Whose discourse? Dialogic Pedagogy for a post-truth world

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Robin Alexander


If, as evidence shows, well-founded classroom dialogue improves student engagement and learning, the logical next step is to take it to scale. However, this presumes consensus on definitions and purposes, whereas accounts of dialogue and dialogic teaching/pedagogy/education range from the narrowly technical to the capaciously ontological. This paper extends the agenda by noting the widening gulf between discourse and values within the classroom and outside it, and the particular challenge to both language and democracy of a currently corrosive alliance of digital technology and “post-truth” political rhetoric. Dialogic teaching is arguably an appropriate and promising response, and an essential ingredient of democratic education, but only if it is strengthened by critical engagement with four imperatives whose vulnerability in contemporary public discourse attests to their importance in the classroom, the more so given their problematic nature: language, voice, argument and truth.[1]

[1] This paper is an edited version of the author’s keynote at the EARLI SIG 20/26 conference Argumentation and inquiry as venues for civic education, held in Jerusalem in October 2018.

Article Details

How to Cite
Alexander, R. (2019). Whose discourse? Dialogic Pedagogy for a post-truth world. Dialogic Pedagogy: An International Online Journal, 7. https://doi.org/10.5195/dpj.2019.268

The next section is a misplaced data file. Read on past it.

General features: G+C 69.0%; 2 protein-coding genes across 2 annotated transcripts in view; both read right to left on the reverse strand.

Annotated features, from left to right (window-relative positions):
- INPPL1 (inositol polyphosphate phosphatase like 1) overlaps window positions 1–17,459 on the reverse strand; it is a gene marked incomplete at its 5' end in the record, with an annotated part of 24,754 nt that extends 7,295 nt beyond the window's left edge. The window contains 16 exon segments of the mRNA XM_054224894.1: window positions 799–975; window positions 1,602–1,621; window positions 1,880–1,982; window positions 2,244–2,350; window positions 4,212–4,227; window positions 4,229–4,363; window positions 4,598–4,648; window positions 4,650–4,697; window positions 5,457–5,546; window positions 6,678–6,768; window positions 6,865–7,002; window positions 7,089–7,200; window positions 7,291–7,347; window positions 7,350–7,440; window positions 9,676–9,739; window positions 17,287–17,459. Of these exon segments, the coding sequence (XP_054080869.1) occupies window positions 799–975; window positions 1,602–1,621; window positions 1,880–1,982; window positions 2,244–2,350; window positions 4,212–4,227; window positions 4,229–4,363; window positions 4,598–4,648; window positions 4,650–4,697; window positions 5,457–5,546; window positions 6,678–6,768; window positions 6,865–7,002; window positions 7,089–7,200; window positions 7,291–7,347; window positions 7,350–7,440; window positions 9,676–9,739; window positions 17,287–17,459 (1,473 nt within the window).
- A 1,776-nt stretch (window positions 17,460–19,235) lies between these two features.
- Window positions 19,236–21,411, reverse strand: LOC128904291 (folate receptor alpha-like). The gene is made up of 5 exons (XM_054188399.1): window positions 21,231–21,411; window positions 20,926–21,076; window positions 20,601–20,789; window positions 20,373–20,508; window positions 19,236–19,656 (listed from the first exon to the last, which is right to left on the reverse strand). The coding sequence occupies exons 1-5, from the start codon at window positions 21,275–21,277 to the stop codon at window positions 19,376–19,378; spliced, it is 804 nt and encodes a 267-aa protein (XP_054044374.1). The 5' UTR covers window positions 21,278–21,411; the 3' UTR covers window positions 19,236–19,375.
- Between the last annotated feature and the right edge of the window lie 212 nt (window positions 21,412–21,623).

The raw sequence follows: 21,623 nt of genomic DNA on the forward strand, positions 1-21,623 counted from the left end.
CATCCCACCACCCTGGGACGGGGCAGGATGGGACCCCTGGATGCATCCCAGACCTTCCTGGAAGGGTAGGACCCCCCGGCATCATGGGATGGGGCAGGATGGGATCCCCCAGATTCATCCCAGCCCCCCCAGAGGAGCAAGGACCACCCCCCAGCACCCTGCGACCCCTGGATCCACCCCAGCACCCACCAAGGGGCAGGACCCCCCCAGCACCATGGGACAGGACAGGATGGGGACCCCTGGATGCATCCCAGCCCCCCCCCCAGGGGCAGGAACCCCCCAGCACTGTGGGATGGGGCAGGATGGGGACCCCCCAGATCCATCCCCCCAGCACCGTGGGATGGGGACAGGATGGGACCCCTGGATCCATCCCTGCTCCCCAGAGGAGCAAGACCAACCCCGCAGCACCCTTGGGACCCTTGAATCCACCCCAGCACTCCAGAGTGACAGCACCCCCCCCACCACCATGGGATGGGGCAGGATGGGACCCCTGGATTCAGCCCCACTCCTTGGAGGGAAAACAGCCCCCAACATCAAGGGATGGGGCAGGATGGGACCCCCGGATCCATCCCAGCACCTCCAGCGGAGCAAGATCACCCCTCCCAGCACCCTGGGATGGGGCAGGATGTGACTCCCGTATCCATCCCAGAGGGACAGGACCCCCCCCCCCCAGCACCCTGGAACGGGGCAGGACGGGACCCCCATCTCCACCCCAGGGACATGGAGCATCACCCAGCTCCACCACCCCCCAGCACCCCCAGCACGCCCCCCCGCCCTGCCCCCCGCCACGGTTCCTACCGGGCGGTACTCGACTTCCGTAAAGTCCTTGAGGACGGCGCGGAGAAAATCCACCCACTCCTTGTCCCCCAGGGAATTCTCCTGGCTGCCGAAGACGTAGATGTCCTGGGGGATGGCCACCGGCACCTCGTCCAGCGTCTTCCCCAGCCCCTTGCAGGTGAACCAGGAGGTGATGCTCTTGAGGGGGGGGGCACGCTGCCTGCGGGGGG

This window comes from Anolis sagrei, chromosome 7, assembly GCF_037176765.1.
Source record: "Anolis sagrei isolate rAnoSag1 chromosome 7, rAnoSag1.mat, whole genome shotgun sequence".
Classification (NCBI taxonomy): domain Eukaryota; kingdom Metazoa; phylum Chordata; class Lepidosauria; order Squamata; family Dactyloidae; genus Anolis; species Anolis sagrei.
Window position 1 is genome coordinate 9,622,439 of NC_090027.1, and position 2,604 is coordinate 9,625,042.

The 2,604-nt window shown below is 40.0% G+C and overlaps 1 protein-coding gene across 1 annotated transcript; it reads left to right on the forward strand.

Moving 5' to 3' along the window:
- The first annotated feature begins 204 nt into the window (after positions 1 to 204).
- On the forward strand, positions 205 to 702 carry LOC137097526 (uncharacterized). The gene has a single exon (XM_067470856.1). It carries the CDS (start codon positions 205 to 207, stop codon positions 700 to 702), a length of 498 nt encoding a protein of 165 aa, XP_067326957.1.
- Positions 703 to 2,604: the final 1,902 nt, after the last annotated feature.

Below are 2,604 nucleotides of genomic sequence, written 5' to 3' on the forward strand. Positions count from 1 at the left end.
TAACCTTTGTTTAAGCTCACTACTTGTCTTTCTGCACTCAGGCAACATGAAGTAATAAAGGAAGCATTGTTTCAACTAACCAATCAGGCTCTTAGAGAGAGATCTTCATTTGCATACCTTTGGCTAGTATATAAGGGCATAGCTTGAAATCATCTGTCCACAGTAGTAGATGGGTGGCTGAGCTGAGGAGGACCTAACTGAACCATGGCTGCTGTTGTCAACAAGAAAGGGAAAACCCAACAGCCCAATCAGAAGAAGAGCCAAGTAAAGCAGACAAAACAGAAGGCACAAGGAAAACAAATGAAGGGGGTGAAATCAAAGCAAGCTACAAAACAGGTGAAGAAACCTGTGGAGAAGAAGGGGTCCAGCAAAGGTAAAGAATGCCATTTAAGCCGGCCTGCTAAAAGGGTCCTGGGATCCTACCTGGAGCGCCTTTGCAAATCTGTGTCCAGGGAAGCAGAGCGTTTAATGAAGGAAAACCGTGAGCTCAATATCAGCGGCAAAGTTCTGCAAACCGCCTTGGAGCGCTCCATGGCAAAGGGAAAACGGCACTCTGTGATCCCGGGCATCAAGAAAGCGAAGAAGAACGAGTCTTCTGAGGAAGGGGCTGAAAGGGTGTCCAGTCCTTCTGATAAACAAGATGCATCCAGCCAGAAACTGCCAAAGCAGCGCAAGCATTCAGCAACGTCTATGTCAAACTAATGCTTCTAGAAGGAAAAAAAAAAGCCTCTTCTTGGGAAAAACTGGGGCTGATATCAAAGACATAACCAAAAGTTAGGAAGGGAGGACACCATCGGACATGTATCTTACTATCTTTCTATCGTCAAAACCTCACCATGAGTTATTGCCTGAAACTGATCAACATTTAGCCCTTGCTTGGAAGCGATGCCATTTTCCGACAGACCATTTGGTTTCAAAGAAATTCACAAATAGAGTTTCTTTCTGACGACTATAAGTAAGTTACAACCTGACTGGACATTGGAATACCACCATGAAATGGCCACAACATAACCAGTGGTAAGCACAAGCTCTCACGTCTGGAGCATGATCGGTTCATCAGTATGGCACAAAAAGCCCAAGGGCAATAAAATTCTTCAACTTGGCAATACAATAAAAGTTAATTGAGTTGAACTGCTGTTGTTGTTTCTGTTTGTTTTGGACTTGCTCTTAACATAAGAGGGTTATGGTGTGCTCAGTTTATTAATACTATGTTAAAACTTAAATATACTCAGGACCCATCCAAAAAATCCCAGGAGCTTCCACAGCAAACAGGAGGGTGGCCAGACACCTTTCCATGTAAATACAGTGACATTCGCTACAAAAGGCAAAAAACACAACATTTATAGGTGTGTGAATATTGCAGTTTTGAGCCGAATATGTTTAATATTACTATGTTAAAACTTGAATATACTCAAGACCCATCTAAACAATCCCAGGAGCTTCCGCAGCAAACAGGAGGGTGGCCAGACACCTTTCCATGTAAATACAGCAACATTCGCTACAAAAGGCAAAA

Author Biography

Robin Alexander, Wolfson College, University of Cambridge

Robin Alexander is Fellow of Wolfson College, University of Cambridge, Professor Emeritus at the University of Warwick, Fellow of the British Academy, the UK’s national academy for the humanities and social sciences, and past President of the British Association for International and Comparative Education. He has held senior posts at four UK universities and visiting posts in several other countries. He directed the Cambridge Primary Review, the UK’s biggest enquiry into public primary/elementary education, and has worked extensively in development education, especially in India. His research and writing, whose prizes include the AERA Outstanding Book Award, range over policy, pedagogy, culture, primary and comparative education, with work on classroom talk a prominent subset culminating to date in the successful large-scale trial of his framework for dialogic teaching. www.robinalexander.org.uk


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